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A Letter to the Reader’s Digest Editor and his reply

Posted in Feedback, and Letters/Feedback

Last updated on October 15, 2022

Busy editors especially the print media editors never care to send a reply to an ordinary reader’s letter.   This was my assumption all these years.  But here is an exception to that thought.   To my surprise, the other day I received a prompt reply from a world famous editor of Readers Digest. This is indeed an amazing thing to me, a very busy person took the time to reply to an ordinary reader like me.  I posted the following letter with much expectation to the magazine’s letters to the editor column of Readers Digest.

Though it is not published in the magazine I was so delighted to read the personal reply, the letter from a reputed editor like Mohan Sivanand. That was really a joyous occasion to me than a letter published in the print media.  Few of my letters already published on the pages of Reader’s Digest’s Letters to the Editor column.

Read below my letter and his reply:

The Editor,
Reader’s Digest
New Delhi


Your March issue made an informative reading. The timely subject ‘recession’ related articles are very informative and useful. Editor’s Bugs me anyway ‘Language’ column was an interesting read, The writer’s narration on the quite often used word in daily life ‘anyways’ is very educative. Thanks for the great tutorial here. The Facts about fat the cover story “13 things no one ever tells you about weight loss” is really astounding. Many things mentioned are really unknown especially the “Sleep Treatment”. Your interview with Maria Tippett the author of the master photographer Yosuf’s photographs were well captured, but it would have been better if you would have given one or two photographs apart from portraits. ‘The Air up there’ on women astronauts was a fitting tribute to the women astronauts on the occasion of international women’s day. Last but the least, about the visionary doctor Govindappa Venkataswamy’s enduring vision fulfilled through his family tree. You should have mentioned a word about this visionary doctor’s story (Bonus Read) on the cover page. The writer’s concluding paragraph said everything in short. “Though Dr. V’s strength waned his family continued “growing and developing a little of Dr. V in each of them. Ashok Mahadevan’s write-up is a great tribute to Dr. V and his institution ‘Aravind family’.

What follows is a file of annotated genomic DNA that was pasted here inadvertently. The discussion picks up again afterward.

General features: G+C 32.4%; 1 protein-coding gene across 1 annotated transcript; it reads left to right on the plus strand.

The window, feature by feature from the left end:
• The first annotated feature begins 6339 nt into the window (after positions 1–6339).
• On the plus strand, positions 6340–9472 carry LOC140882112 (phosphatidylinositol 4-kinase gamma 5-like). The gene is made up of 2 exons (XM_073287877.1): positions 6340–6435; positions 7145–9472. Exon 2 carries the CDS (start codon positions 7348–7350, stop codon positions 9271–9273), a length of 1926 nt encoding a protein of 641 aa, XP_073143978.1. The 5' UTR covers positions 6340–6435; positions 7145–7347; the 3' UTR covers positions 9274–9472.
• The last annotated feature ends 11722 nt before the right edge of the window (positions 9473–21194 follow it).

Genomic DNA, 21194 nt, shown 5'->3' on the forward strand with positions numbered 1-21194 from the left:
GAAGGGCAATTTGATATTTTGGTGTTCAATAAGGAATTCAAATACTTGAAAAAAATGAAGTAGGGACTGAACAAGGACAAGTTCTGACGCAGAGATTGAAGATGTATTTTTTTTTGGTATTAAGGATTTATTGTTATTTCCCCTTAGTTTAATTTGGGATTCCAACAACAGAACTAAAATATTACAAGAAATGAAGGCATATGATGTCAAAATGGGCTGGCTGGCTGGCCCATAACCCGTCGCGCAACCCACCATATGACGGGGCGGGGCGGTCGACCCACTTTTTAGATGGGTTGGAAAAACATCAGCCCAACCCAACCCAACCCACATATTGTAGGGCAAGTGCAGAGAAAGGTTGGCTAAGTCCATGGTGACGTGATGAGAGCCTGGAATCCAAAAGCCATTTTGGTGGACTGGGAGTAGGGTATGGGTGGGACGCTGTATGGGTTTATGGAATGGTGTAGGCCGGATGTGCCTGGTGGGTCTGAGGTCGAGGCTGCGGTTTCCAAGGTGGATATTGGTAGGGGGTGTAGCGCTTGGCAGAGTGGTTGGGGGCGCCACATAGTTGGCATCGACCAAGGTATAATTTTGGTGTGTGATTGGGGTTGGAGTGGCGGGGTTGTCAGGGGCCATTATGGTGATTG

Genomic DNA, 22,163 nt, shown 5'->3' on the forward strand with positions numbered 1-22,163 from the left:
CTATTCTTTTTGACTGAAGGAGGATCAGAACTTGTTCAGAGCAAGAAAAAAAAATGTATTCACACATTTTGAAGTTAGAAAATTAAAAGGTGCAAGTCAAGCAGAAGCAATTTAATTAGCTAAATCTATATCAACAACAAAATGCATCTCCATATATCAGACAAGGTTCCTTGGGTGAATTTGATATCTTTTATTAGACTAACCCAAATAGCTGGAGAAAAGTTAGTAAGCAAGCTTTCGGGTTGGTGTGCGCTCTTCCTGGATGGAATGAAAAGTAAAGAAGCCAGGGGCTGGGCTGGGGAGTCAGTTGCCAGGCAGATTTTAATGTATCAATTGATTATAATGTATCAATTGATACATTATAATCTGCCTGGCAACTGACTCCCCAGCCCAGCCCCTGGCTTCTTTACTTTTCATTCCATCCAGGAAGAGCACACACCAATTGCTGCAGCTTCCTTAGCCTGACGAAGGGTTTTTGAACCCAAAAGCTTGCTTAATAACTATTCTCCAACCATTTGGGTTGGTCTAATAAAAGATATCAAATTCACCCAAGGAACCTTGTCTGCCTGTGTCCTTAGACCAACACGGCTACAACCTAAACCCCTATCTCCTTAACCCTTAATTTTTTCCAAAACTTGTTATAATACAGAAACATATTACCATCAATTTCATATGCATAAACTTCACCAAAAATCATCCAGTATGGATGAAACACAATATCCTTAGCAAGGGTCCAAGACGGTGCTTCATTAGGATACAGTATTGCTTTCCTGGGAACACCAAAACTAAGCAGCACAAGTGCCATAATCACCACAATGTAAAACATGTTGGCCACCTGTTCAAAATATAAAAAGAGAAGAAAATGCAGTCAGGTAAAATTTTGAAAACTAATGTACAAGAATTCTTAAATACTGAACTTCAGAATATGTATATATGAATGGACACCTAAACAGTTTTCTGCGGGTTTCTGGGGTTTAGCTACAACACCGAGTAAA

Philip Verghese ‘Ariel’, Secunderabad.

P O Box No. 2136 ; Head Post Office; Secunderabad  – 500003


Editor’s Reply

Dear Mr. Ariel,
Thank you for your kind words on our March issue. It’s always a pleasure to hear from our readers. You also asked a good question: Why was Dr. V not mentioned on our cover? I have to explain that we have a lengthy and meticulous research process where every word written for RD is fact-checked independently by our Research Editor and a “research report” made, no matter who wrote it — staff or outside writer, or me. Also, our covers have to be printed early. Before the March cover went to press, there were still several unfinished bits in the fact-checking process (in the Dr. V article), and so I did not want to risk mentioning it on the cover, just in case it had to be rescheduled for the next month. Without a full research report, we don’t publish anything. In fact, I too would have been happy to have Dr. V mentioned on our cover.

Best wishes,

Mohan S





Mohan Sivanand
Reader’s Digest India

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